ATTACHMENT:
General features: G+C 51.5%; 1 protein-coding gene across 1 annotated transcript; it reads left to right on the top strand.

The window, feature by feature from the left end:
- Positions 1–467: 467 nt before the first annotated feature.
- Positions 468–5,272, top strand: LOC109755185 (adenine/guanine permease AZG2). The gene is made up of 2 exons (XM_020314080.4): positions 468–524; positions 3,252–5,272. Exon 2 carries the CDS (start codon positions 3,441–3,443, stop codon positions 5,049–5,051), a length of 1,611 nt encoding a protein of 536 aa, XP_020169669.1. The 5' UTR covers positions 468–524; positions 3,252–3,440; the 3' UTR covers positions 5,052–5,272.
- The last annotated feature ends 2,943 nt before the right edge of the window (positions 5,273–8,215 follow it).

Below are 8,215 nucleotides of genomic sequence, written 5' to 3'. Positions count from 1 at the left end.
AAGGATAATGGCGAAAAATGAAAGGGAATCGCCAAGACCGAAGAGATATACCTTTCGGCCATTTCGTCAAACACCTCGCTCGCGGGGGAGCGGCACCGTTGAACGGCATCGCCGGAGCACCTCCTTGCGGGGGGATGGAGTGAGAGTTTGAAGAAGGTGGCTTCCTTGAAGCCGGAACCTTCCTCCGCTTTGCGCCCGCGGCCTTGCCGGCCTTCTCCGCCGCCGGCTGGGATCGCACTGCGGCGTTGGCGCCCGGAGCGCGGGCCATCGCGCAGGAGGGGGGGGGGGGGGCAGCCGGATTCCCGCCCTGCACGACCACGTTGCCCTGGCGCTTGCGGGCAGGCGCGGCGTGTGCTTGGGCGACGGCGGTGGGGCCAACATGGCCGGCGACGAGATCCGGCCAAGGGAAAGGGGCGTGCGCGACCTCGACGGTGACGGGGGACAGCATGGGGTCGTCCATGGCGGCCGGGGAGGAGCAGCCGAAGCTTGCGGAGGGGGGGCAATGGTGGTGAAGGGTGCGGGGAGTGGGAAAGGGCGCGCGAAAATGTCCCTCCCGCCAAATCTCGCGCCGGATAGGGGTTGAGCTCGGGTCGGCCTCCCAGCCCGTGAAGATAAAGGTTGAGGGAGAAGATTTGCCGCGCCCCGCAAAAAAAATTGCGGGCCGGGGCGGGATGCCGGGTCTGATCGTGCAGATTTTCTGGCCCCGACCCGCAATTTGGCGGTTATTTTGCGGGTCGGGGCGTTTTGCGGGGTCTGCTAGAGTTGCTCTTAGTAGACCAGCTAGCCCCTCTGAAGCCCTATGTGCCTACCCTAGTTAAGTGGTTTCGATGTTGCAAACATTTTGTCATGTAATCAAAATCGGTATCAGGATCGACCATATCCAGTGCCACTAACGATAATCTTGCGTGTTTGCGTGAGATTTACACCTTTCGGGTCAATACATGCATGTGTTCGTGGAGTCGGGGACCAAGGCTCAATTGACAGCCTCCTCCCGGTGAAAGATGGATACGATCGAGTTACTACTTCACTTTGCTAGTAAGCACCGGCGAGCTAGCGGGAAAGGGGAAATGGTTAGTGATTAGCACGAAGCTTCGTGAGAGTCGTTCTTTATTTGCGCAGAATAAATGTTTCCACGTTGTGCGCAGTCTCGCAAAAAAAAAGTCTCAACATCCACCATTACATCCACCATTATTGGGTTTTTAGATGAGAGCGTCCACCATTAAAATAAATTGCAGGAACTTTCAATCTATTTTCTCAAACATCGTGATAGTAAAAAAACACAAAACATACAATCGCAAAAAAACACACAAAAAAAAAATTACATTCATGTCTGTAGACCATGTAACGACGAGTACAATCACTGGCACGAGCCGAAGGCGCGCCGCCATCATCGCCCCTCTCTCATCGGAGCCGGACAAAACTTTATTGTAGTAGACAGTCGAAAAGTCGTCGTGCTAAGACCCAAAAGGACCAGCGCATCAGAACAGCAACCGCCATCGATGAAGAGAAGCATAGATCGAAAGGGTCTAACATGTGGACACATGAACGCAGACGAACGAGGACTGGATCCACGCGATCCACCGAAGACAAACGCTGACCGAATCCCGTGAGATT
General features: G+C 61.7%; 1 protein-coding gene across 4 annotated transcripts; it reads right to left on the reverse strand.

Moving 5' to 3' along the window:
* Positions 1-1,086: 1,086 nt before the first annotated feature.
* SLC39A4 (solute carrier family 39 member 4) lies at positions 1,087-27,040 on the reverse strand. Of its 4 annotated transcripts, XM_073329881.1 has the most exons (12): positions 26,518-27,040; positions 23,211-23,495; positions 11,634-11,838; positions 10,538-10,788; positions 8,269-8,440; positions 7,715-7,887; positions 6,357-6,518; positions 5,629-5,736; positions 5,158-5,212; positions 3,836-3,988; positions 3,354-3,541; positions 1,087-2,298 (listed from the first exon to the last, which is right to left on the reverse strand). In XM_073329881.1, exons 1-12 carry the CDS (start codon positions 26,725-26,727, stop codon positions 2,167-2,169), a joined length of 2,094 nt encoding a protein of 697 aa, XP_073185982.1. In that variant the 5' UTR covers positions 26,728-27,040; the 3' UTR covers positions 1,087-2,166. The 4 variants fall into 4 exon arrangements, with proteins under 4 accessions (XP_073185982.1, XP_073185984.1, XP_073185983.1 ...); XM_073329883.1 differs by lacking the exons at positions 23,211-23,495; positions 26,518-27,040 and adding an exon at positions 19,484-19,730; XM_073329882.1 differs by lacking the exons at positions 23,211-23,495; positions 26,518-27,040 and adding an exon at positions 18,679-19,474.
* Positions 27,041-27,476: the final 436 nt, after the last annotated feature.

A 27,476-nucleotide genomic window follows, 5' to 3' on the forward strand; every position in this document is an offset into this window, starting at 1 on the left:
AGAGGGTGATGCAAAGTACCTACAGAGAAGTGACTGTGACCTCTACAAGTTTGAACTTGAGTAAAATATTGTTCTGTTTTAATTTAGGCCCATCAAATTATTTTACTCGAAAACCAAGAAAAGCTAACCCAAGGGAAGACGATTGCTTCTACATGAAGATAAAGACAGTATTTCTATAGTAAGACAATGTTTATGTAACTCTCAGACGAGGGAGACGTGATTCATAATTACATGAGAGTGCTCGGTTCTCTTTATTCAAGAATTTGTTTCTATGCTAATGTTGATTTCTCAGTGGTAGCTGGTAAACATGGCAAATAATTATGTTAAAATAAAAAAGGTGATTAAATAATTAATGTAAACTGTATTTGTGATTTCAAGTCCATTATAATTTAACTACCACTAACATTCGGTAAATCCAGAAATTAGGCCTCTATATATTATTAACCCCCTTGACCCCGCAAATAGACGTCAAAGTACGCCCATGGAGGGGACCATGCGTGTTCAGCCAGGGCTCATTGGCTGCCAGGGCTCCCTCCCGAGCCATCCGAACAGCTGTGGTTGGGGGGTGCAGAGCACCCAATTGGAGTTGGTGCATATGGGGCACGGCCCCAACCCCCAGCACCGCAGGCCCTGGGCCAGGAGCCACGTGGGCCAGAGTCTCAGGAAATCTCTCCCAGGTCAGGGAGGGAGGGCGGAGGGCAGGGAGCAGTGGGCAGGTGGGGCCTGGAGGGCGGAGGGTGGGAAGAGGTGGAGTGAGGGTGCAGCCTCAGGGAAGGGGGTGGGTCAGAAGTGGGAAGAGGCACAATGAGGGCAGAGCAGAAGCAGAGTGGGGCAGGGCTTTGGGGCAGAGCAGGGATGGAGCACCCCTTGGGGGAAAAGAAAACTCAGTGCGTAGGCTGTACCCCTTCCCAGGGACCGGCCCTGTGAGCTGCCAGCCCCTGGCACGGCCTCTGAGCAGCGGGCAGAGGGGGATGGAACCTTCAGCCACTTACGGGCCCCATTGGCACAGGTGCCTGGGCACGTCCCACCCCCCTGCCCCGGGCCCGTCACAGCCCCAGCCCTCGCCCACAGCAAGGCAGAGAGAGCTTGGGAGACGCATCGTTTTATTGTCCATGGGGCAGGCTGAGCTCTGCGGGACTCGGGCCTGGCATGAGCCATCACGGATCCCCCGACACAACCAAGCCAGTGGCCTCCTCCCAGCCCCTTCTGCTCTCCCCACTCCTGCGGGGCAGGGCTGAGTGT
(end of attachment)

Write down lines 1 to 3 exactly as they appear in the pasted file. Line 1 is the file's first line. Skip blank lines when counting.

General features: G+C 51.5%; 1 protein-coding gene across 1 annotated transcript; it reads left to right on the top strand.

The window, feature by feature from the left end:
- Positions 1–467: 467 nt before the first annotated feature.